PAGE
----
Cushing’s Disease in Dogs – Recognise the symptoms

Cushing's Disease in Dogs Yorkshire Terrier

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Hello again! Today, I wanted to talk about Cushing’s Disease in dogs because the symptoms can be quite confusing to many people and hopefully, I can try to clear up a few doubts you might have.

Does your dog have Hyper or Hypoadrenocorticism? Maybe you know it better as Cushing’s disease. HYPERadrenocorticism or HYPOadrenocorticism occurs when excess (hyper) or not enough (hypo) cortisol is produced by the adrenal gland in your dog. Your dog will typically have a barrel body with thin legs, a pot-bellied appearance with hair loss and rough skin. She will have changes in fat storage and you may find that wounds might heal poorly.

Dogs in this state are normally polydipsic (they get very thirsty) and polyuric (they urinate a lot and often). Too much cortisol will weaken their immune system and this will, in the long run, mean that your dog will become susceptible to other infections and illnesses.

Cushing’s can be dependent on the pituitary gland which controls hormone production, caused by an adrenal tumour or enlargement of the pituitary gland itself. It is important to note here that a tumour on the pituitary gland would be benign.

Cushings dachshund

Symptoms of Cushing’s Disease

  • Increased thirst
  • Increased urination
  • Increased hunger
  • Increased panting
  • Bilateral symmetrical alopecia (hair loss on both sides)
  • Thin skin
  • Hyperpigmentation (darkening of the skin)
  • Pendulous abdominal distension
  • Obesity
  • Fat pads on the neck and shoulders
  • Pot-bellied abdomen
  • Loss of hair
  • Lack of energy
  • Insomnia
  • Weakness of muscles
  • Lack of oestrus (in female dogs)
  • Shrinkage of the testicles
  • Bruising
  • Hard, white, scaly patches on the skin, elbows.
Cushings dachshund 2


Cushing’s Disease isn’t always obvious at first consultation. Whilst treating other issues such as allergies or inflammation or treatment for low cortisone levels, Cushing´s can present itself.

A veterinarian will run a number of tests including one for measuring cortisone levels in the blood.



There are three of these tests:

1. A urine-cortisol creatinine ratio test

2. A low-dose dexamethasone suppression test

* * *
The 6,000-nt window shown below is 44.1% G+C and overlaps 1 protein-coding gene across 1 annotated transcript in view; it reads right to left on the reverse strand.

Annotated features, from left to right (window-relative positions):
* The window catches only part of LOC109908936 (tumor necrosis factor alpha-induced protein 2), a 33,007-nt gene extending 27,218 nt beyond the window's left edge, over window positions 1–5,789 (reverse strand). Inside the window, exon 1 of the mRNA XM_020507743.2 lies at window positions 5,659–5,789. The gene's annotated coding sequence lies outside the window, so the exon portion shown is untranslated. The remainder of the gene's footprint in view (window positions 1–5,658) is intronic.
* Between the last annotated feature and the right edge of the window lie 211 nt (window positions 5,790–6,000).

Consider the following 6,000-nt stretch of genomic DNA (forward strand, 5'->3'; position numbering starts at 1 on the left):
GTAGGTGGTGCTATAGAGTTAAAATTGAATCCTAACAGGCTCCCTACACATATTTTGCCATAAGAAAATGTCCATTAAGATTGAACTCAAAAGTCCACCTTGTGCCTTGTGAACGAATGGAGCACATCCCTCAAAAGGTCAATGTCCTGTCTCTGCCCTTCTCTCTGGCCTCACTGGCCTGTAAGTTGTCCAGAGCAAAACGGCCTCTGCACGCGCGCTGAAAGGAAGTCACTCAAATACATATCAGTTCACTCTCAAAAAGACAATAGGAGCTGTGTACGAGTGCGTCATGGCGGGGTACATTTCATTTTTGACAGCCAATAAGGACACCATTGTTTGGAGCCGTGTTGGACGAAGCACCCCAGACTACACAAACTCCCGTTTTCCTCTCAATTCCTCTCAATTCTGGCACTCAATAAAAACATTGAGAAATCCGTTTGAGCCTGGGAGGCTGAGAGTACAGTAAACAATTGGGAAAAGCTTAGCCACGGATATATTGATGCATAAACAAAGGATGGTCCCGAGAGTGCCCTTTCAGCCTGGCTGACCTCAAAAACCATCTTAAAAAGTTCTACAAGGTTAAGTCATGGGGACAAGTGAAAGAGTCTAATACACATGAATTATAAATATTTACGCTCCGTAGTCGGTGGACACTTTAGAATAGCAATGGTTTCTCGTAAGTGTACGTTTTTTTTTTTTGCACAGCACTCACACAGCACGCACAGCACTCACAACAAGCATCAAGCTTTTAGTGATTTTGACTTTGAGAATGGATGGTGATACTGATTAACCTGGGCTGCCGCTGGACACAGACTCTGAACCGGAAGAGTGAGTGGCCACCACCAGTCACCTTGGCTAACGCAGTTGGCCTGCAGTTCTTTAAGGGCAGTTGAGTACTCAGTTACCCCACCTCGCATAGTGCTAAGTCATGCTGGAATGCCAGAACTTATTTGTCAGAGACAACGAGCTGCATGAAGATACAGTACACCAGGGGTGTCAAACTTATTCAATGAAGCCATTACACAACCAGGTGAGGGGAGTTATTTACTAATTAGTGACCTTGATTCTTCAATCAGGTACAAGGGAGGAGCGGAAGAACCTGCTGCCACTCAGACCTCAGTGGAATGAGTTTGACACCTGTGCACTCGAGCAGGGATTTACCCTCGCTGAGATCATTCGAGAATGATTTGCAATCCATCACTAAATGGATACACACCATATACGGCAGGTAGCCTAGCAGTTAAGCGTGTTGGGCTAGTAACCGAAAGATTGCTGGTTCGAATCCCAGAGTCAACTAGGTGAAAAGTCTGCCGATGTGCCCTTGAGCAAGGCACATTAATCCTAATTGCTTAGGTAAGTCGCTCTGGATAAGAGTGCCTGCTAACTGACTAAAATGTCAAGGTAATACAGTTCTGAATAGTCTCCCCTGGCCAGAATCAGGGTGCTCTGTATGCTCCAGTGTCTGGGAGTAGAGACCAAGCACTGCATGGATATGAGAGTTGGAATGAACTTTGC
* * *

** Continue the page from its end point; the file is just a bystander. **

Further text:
3. An adrenocorticotropin hormone (ACTH) stimulation test.

These tests can detect diluted urine or urinary tract infections. Also, results might show issues with a certain protein called alkaline phosphatase which can be found in the liver and in the bones. These tests will be followed by others as necessary.




Iatrogenic Cushing's

An animal with Cushing’s Disease will have it for life and owners should be prepared to give medication during their dog’s remaining lifetime. Close observation of the animal will be required all the time and any further signs of distress immediately reported back to the vet as there may be side-effects to the prescribed medication. This likely would be Vetoryl.





Cushing Disease Dog Diet

High protein diet for dogs

Once your dog has been diagnosed and the relevant treatment started, you will need to take a look at her nutrition needs. Of course, the vet will guide in this aspect. A diet rich in proteins and one that is easily digestible is necessary as this will help the immune system, skin and muscle-building.

More than likely, their regular food might not be appropriate anymore and adjustments will be required. Adjustments in the food but also for your dog obviously, and for yourself by starting a new daily and shopping routine, depending on which nutrition route you decide to take, be it BARF (Bones And Raw Food) or veterinary prescribed foods.

High quality foods are necessary and one that pays special attention to the kidneys is even better. Dogs with Cushing’s have a higher risk of gaining diabetes, pancreatitis (inflammation of the pancreas), kidney stones, urinary tract infections, high blood pressure and heart problems. Those found in regular supermarkets won’t unfortunately make the grade as they contain too much fat or sodium amongst other things. Anything less than high-quality/high-protein could worsen the symptoms of the illness. It’s very important to avoid any further problems.


Cushing Disease Dog Behavior

You may well see changes in your dog’s behavior. You know how you yourself feels when you feel ill or unwell. You have less patience or tolerance for others around you, you feel sad and down, you might be in pain of some kind with no energy and no motivation to do anything.

Your poor doggie will feel some or all these things and possibly more. Aggression around food is a big thing and is connected with the endocrine system – Cushing’s plays a big role here so please don’t take it personally if your dog “tells” you to move away from the bowl! They will feel more hungry and thirsty than normal and they will want to eat and drink more, with increased defecation and urination that goes along with this.

Confusion, weakness… your dog will need your love and special attention. He/she won’t understand why they feel so bad. Increased panting (thirst or anxiety), lethargy, general getting around. Poor thing.


Dog Breeds Prone to Cushing’s Disease

Some of the breeds affected more often include:

  • Dachshunds
  • Poodles
  • Boxers
  • Terriers
  • German Shepherd
  • Labrador
  • Maltese.


Cushing’s Disease in Dogs – Recognise the symptoms


I hope I’ve been able to give you some info so you can recognise symptoms more easily in your dogs. If you have any doubts about your dog’s health, please consult a veterinarian as soon as possible.


Does your dog have Cushing’s? If so, what was the first symptom you saw and reported? What breed is your dog? Please give your comments below and if I can help in any way, please ask me and I’ll get back to you asap!